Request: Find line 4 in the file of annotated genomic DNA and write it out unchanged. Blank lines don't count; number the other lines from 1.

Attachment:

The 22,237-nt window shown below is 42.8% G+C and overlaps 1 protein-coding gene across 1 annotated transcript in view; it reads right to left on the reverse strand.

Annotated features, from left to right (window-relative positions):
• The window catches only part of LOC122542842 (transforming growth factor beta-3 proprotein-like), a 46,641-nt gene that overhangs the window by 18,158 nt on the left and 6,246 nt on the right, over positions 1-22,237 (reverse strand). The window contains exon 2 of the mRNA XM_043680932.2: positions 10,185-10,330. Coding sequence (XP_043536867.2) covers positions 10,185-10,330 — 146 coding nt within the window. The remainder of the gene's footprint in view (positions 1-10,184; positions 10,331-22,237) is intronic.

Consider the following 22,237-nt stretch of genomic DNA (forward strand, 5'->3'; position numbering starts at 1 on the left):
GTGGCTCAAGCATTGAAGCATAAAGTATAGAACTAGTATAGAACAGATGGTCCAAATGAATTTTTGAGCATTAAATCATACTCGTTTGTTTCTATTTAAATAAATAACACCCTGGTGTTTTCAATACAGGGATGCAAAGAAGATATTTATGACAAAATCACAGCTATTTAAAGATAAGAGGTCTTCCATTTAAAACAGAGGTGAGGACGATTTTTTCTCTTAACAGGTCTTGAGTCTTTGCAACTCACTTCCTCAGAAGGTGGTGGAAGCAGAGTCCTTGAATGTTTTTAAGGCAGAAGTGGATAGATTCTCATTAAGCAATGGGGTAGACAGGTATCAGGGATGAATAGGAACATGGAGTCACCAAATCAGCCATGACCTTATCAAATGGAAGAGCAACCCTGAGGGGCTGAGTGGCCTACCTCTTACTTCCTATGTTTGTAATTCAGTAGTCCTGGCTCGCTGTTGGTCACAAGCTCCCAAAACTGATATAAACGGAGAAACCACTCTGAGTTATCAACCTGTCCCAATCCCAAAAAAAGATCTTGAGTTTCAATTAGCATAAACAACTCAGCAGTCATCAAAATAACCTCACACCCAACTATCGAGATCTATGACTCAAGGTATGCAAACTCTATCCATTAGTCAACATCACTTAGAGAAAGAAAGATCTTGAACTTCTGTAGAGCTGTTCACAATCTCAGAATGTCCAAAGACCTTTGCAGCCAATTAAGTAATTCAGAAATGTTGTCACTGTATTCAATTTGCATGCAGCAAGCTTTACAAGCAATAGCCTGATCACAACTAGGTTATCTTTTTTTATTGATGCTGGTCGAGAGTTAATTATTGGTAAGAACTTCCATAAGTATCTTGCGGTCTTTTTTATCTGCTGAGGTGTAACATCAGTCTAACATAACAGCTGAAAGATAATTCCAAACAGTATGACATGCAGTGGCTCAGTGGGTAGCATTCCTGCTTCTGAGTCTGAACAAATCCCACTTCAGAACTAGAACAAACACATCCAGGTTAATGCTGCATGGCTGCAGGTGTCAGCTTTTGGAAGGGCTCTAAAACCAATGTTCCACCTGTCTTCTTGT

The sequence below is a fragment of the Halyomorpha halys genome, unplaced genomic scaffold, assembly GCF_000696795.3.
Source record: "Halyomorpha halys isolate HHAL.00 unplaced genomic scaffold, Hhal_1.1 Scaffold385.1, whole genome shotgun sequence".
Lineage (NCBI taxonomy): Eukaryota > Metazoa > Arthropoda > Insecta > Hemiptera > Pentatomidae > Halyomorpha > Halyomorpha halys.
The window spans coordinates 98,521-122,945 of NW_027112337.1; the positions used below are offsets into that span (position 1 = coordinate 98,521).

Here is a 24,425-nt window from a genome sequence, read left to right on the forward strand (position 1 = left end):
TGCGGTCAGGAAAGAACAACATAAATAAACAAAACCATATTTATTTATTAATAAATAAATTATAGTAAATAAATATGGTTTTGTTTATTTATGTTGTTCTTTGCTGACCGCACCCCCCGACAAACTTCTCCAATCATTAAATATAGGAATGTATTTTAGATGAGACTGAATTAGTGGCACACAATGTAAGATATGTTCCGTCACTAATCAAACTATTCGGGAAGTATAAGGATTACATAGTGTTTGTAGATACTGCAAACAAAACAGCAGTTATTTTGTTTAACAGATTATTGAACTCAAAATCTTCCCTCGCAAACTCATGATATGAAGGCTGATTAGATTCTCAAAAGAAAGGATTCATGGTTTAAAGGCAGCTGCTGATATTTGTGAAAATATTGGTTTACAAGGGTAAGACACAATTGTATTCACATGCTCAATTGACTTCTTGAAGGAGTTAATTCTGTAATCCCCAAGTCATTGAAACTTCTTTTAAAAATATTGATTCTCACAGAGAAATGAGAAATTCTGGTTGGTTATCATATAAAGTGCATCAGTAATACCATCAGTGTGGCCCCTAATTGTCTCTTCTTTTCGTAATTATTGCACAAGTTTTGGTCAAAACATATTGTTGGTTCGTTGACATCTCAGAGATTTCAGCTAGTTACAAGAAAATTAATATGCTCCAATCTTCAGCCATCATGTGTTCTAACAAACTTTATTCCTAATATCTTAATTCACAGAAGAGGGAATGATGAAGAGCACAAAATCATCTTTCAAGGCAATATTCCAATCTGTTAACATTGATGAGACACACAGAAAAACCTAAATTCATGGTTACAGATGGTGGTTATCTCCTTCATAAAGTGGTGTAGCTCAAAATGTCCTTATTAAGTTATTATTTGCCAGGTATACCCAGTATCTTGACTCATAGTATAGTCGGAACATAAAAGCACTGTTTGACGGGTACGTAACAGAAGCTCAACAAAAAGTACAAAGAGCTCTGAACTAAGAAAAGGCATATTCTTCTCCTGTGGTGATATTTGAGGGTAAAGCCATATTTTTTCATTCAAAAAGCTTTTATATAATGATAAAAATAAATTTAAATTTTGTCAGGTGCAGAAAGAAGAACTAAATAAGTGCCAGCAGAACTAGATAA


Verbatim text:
Consider the following 22,237-nt stretch of genomic DNA (forward strand, 5'->3'; position numbering starts at 1 on the left):